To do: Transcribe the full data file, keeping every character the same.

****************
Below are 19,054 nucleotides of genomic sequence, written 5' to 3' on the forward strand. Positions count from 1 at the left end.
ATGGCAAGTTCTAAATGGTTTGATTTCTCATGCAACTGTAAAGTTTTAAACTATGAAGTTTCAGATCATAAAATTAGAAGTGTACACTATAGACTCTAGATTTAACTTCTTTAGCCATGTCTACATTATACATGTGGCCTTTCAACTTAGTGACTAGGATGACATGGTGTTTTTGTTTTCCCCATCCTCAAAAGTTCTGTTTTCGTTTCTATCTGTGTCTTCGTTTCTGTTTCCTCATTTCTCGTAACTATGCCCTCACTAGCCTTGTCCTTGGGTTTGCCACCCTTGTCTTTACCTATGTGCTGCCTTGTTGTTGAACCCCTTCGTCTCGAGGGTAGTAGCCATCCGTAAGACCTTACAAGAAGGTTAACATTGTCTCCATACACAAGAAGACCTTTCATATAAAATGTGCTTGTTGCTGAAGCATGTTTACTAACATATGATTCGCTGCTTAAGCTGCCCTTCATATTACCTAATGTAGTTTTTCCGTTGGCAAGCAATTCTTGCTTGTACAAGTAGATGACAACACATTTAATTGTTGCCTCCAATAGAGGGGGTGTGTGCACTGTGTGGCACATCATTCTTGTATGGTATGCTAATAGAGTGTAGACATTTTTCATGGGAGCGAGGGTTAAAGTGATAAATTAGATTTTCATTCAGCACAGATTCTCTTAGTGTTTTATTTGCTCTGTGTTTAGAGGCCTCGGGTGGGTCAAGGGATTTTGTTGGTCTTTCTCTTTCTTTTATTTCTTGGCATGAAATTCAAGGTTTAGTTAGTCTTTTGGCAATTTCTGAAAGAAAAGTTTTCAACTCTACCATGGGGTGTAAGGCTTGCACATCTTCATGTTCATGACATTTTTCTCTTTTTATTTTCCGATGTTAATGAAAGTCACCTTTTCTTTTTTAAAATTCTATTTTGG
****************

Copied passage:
Below are 19,054 nucleotides of genomic sequence, written 5' to 3' on the forward strand. Positions count from 1 at the left end.
ATGGCAAGTTCTAAATGGTTTGATTTCTCATGCAACTGTAAAGTTTTAAACTATGAAGTTTCAGATCATAAAATTAGAAGTGTACACTATAGACTCTAGATTTAACTTCTTTAGCCATGTCTACATTATACATGTGGCCTTTCAACTTAGTGACTAGGATGACATGGTGTTTTTGTTTTCCCCATCCTCAAAAGTTCTGTTTTCGTTTCTATCTGTGTCTTCGTTTCTGTTTCCTCATTTCTCGTAACTATGCCCTCACTAGCCTTGTCCTTGGGTTTGCCACCCTTGTCTTTACCTATGTGCTGCCTTGTTGTTGAACCCCTTCGTCTCGAGGGTAGTAGCCATCCGTAAGACCTTACAAGAAGGTTAACATTGTCTCCATACACAAGAAGACCTTTCATATAAAATGTGCTTGTTGCTGAAGCATGTTTACTAACATATGATTCGCTGCTTAAGCTGCCCTTCATATTACCTAATGTAGTTTTTCCGTTGGCAAGCAATTCTTGCTTGTACAAGTAGATGACAACACATTTAATTGTTGCCTCCAATAGAGGGGGTGTGTGCACTGTGTGGCACATCATTCTTGTATGGTATGCTAATAGAGTGTAGACATTTTTCATGGGAGCGAGGGTTAAAGTGATAAATTAGATTTTCATTCAGCACAGATTCTCTTAGTGTTTTATTTGCTCTGTGTTTAGAGGCCTCGGGTGGGTCAAGGGATTTTGTTGGTCTTTCTCTTTCTTTTATTTCTTGGCATGAAATTCAAGGTTTAGTTAGTCTTTTGGCAATTTCTGAAAGAAAAGTTTTCAACTCTACCATGGGGTGTAAGGCTTGCACATCTTCATGTTCATGACATTTTTCTCTTTTTATTTTCCGATGTTAATGAAAGTCACCTTTTCTTTTTTAAAATTCTATTTTGG